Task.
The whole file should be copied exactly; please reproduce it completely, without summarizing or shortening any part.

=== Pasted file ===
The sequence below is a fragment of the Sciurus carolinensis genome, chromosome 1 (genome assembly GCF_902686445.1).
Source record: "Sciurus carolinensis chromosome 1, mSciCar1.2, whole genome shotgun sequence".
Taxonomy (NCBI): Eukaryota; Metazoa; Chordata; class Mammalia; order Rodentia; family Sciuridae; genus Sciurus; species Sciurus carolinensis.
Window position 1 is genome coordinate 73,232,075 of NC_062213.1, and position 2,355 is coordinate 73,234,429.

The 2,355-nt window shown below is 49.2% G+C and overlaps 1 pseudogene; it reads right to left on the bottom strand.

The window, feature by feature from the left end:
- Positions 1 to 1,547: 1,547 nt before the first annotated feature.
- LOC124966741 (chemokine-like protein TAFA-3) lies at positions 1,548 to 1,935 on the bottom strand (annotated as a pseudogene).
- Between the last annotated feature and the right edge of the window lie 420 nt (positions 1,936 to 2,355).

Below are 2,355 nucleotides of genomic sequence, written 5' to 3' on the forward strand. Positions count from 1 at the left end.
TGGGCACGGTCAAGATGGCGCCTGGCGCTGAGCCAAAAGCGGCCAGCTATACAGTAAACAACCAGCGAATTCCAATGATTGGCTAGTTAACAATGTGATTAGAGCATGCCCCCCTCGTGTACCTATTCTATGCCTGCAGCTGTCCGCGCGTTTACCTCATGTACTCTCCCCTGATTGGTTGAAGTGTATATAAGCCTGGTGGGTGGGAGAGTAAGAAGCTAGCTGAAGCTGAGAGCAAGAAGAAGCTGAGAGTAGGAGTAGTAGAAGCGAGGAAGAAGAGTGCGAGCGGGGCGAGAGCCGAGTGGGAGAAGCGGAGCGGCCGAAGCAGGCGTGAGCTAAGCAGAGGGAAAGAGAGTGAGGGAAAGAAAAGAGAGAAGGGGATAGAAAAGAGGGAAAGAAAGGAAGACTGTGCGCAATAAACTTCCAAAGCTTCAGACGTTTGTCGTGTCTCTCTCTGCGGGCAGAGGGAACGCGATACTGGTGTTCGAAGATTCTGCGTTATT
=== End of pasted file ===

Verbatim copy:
The sequence below is a fragment of the Sciurus carolinensis genome, chromosome 1 (genome assembly GCF_902686445.1).
Source record: "Sciurus carolinensis chromosome 1, mSciCar1.2, whole genome shotgun sequence".
Taxonomy (NCBI): Eukaryota; Metazoa; Chordata; class Mammalia; order Rodentia; family Sciuridae; genus Sciurus; species Sciurus carolinensis.
Window position 1 is genome coordinate 73,232,075 of NC_062213.1, and position 2,355 is coordinate 73,234,429.

The 2,355-nt window shown below is 49.2% G+C and overlaps 1 pseudogene; it reads right to left on the bottom strand.

The window, feature by feature from the left end:
- Positions 1 to 1,547: 1,547 nt before the first annotated feature.
- LOC124966741 (chemokine-like protein TAFA-3) lies at positions 1,548 to 1,935 on the bottom strand (annotated as a pseudogene).
- Between the last annotated feature and the right edge of the window lie 420 nt (positions 1,936 to 2,355).

Below are 2,355 nucleotides of genomic sequence, written 5' to 3' on the forward strand. Positions count from 1 at the left end.
TGGGCACGGTCAAGATGGCGCCTGGCGCTGAGCCAAAAGCGGCCAGCTATACAGTAAACAACCAGCGAATTCCAATGATTGGCTAGTTAACAATGTGATTAGAGCATGCCCCCCTCGTGTACCTATTCTATGCCTGCAGCTGTCCGCGCGTTTACCTCATGTACTCTCCCCTGATTGGTTGAAGTGTATATAAGCCTGGTGGGTGGGAGAGTAAGAAGCTAGCTGAAGCTGAGAGCAAGAAGAAGCTGAGAGTAGGAGTAGTAGAAGCGAGGAAGAAGAGTGCGAGCGGGGCGAGAGCCGAGTGGGAGAAGCGGAGCGGCCGAAGCAGGCGTGAGCTAAGCAGAGGGAAAGAGAGTGAGGGAAAGAAAAGAGAGAAGGGGATAGAAAAGAGGGAAAGAAAGGAAGACTGTGCGCAATAAACTTCCAAAGCTTCAGACGTTTGTCGTGTCTCTCTCTGCGGGCAGAGGGAACGCGATACTGGTGTTCGAAGATTCTGCGTTATT